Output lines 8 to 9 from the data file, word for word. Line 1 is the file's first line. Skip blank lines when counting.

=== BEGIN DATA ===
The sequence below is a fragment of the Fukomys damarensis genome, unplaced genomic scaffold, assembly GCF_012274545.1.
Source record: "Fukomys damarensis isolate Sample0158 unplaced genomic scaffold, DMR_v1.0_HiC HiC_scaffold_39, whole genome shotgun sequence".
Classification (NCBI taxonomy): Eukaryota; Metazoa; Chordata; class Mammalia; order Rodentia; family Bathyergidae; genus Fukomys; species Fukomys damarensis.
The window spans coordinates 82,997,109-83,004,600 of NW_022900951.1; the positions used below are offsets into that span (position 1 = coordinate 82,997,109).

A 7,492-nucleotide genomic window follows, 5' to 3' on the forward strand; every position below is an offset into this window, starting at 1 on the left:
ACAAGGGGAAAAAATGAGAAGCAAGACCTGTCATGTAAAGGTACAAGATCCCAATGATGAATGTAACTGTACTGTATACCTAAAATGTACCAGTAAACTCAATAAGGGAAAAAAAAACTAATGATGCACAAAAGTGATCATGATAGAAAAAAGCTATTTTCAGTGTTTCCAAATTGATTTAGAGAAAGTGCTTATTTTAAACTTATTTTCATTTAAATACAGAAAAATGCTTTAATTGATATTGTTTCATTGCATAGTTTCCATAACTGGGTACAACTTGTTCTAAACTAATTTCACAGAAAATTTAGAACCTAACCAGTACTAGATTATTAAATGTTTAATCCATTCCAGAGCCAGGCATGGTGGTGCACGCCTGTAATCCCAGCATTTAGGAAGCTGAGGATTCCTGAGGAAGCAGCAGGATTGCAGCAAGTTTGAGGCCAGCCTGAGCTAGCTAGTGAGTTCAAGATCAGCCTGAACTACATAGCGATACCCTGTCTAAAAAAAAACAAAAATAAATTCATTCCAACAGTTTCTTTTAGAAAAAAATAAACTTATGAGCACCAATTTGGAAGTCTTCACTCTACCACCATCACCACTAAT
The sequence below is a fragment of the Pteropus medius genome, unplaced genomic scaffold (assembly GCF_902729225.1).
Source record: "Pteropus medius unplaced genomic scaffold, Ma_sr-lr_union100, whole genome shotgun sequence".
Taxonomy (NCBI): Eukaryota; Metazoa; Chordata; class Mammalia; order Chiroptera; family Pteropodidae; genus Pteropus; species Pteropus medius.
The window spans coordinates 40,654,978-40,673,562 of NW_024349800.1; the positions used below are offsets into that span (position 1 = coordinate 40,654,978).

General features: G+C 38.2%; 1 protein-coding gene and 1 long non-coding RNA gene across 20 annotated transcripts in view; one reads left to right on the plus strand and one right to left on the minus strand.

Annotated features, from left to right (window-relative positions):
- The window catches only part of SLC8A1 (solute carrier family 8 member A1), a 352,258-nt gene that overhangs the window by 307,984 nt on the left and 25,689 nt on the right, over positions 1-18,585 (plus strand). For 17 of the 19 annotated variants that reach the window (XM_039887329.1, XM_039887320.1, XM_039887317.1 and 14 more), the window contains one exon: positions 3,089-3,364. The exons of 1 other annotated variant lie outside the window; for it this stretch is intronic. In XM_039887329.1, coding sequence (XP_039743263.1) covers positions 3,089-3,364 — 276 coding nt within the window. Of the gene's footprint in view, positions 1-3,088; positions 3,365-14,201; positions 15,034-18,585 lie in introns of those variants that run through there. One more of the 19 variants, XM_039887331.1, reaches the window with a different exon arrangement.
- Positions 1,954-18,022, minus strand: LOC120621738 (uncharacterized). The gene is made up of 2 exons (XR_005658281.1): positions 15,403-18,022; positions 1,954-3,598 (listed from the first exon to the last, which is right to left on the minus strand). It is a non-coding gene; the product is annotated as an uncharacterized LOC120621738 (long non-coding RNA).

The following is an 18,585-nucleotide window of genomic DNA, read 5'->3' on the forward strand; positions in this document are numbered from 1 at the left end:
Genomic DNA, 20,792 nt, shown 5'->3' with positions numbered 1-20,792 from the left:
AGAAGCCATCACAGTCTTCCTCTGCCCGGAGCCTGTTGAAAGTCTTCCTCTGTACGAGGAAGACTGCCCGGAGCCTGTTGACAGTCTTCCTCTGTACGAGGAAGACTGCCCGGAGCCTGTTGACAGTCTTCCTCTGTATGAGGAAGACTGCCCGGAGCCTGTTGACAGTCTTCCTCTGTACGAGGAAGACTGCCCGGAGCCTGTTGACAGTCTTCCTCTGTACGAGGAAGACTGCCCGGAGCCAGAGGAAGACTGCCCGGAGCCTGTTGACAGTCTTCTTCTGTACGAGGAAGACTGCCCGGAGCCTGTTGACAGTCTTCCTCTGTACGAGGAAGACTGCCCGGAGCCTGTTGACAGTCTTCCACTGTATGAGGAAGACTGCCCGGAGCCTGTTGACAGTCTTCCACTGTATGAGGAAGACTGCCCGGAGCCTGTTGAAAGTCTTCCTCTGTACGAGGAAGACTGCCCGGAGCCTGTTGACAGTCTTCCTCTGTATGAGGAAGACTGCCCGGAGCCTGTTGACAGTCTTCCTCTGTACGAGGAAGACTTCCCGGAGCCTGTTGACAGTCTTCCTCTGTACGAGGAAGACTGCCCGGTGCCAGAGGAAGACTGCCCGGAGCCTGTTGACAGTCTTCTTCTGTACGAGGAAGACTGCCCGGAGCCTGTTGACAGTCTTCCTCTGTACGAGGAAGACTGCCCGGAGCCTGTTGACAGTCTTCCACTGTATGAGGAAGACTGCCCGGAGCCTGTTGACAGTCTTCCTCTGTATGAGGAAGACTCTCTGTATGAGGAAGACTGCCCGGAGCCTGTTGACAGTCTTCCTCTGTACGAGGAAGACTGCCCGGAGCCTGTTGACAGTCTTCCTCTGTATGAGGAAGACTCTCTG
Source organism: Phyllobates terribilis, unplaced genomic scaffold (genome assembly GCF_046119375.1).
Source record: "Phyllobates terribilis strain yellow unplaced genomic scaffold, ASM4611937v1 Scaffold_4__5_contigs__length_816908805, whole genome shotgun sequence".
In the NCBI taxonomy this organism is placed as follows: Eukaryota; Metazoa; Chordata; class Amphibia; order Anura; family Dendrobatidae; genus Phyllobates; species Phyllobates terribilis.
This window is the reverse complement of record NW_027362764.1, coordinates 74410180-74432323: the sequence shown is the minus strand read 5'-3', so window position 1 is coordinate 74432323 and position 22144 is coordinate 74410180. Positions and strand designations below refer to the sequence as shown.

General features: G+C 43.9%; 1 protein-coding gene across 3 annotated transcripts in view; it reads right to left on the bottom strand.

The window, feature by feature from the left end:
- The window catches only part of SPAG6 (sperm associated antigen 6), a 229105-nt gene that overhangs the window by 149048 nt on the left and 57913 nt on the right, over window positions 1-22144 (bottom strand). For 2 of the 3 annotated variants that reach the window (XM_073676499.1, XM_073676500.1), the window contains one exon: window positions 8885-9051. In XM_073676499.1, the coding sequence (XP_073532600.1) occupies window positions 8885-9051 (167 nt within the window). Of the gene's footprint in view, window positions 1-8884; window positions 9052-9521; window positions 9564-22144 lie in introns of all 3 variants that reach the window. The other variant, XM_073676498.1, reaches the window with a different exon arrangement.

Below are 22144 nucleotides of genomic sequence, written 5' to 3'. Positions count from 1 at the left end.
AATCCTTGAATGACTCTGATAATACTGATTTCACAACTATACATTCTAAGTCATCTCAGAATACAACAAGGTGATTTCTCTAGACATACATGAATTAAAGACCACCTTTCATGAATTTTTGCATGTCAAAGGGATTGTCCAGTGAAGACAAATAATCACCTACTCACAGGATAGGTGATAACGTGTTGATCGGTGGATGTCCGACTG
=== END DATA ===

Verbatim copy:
Source record: "Pteropus medius unplaced genomic scaffold, Ma_sr-lr_union100, whole genome shotgun sequence".
Taxonomy (NCBI): Eukaryota; Metazoa; Chordata; class Mammalia; order Chiroptera; family Pteropodidae; genus Pteropus; species Pteropus medius.